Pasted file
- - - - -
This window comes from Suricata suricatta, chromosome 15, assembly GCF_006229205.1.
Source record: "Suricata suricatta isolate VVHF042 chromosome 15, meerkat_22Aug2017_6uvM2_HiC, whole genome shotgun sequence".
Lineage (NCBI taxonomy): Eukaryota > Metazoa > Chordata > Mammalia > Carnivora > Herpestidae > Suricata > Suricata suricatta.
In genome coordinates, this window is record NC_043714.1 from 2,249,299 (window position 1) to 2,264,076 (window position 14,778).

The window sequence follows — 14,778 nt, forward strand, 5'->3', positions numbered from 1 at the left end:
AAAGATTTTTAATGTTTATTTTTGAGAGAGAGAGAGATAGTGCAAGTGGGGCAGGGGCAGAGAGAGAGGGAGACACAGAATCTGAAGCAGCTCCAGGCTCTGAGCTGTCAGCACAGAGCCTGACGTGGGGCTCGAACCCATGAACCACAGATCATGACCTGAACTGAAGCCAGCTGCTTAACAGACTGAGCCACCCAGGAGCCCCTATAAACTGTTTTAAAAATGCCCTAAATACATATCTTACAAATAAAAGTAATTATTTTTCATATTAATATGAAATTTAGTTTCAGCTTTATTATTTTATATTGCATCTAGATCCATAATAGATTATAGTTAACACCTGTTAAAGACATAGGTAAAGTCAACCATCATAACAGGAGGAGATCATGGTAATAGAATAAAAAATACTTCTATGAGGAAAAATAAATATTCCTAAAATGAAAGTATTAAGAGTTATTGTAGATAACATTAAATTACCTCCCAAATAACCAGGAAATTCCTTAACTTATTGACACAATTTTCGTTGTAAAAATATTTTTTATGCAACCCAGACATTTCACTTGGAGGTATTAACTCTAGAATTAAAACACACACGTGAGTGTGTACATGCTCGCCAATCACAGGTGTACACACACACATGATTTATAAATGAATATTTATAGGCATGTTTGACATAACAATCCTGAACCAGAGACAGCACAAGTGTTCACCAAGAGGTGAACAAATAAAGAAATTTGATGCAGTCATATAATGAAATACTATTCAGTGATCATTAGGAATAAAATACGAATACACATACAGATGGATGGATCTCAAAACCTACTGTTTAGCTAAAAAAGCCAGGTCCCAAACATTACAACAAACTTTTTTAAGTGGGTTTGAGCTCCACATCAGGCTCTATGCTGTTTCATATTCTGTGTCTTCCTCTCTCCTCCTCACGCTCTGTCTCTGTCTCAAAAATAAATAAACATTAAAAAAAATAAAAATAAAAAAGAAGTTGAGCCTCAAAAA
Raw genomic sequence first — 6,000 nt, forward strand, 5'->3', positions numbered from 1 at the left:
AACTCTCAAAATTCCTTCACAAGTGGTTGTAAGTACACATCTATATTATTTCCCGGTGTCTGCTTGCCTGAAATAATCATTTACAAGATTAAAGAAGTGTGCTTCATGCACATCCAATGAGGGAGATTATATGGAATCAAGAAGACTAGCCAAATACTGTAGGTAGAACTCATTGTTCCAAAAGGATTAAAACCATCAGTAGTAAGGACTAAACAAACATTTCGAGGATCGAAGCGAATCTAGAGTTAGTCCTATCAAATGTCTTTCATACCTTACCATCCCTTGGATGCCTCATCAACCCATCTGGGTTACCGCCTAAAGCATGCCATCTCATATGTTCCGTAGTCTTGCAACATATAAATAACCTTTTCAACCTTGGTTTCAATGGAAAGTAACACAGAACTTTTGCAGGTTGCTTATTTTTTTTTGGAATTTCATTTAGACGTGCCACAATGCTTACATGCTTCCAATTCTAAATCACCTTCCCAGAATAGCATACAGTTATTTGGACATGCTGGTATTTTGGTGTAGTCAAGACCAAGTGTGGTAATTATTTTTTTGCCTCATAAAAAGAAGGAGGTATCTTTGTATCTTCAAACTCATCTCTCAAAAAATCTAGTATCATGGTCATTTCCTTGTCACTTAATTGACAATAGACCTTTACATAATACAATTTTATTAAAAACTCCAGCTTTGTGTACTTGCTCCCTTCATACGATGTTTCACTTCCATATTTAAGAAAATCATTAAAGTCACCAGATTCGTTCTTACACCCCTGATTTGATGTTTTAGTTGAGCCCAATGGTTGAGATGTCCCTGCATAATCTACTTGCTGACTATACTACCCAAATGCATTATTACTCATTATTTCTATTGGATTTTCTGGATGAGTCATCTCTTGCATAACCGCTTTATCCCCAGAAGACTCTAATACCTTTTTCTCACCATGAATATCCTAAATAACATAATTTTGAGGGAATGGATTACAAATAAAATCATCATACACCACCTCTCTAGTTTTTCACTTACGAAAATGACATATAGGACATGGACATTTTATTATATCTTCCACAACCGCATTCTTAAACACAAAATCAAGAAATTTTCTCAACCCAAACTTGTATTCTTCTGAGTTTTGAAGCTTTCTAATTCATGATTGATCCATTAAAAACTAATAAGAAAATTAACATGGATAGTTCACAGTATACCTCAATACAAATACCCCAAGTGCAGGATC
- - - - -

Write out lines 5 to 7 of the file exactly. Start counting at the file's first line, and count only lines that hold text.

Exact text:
The window sequence follows — 14,778 nt, forward strand, 5'->3', positions numbered from 1 at the left end:
AAAGATTTTTAATGTTTATTTTTGAGAGAGAGAGAGATAGTGCAAGTGGGGCAGGGGCAGAGAGAGAGGGAGACACAGAATCTGAAGCAGCTCCAGGCTCTGAGCTGTCAGCACAGAGCCTGACGTGGGGCTCGAACCCATGAACCACAGATCATGACCTGAACTGAAGCCAGCTGCTTAACAGACTGAGCCACCCAGGAGCCCCTATAAACTGTTTTAAAAATGCCCTAAATACATATCTTACAAATAAAAGTAATTATTTTTCATATTAATATGAAATTTAGTTTCAGCTTTATTATTTTATATTGCATCTAGATCCATAATAGATTATAGTTAACACCTGTTAAAGACATAGGTAAAGTCAACCATCATAACAGGAGGAGATCATGGTAATAGAATAAAAAATACTTCTATGAGGAAAAATAAATATTCCTAAAATGAAAGTATTAAGAGTTATTGTAGATAACATTAAATTACCTCCCAAATAACCAGGAAATTCCTTAACTTATTGACACAATTTTCGTTGTAAAAATATTTTTTATGCAACCCAGACATTTCACTTGGAGGTATTAACTCTAGAATTAAAACACACACGTGAGTGTGTACATGCTCGCCAATCACAGGTGTACACACACACATGATTTATAAATGAATATTTATAGGCATGTTTGACATAACAATCCTGAACCAGAGACAGCACAAGTGTTCACCAAGAGGTGAACAAATAAAGAAATTTGATGCAGTCATATAATGAAATACTATTCAGTGATCATTAGGAATAAAATACGAATACACATACAGATGGATGGATCTCAAAACCTACTGTTTAGCTAAAAAAGCCAGGTCCCAAACATTACAACAAACTTTTTTAAGTGGGTTTGAGCTCCACATCAGGCTCTATGCTGTTTCATATTCTGTGTCTTCCTCTCTCCTCCTCACGCTCTGTCTCTGTCTCAAAAATAAATAAACATTAAAAAAAATAAAAATAAAAAAGAAGTTGAGCCTCAAAAA
Raw genomic sequence first — 6,000 nt, forward strand, 5'->3', positions numbered from 1 at the left: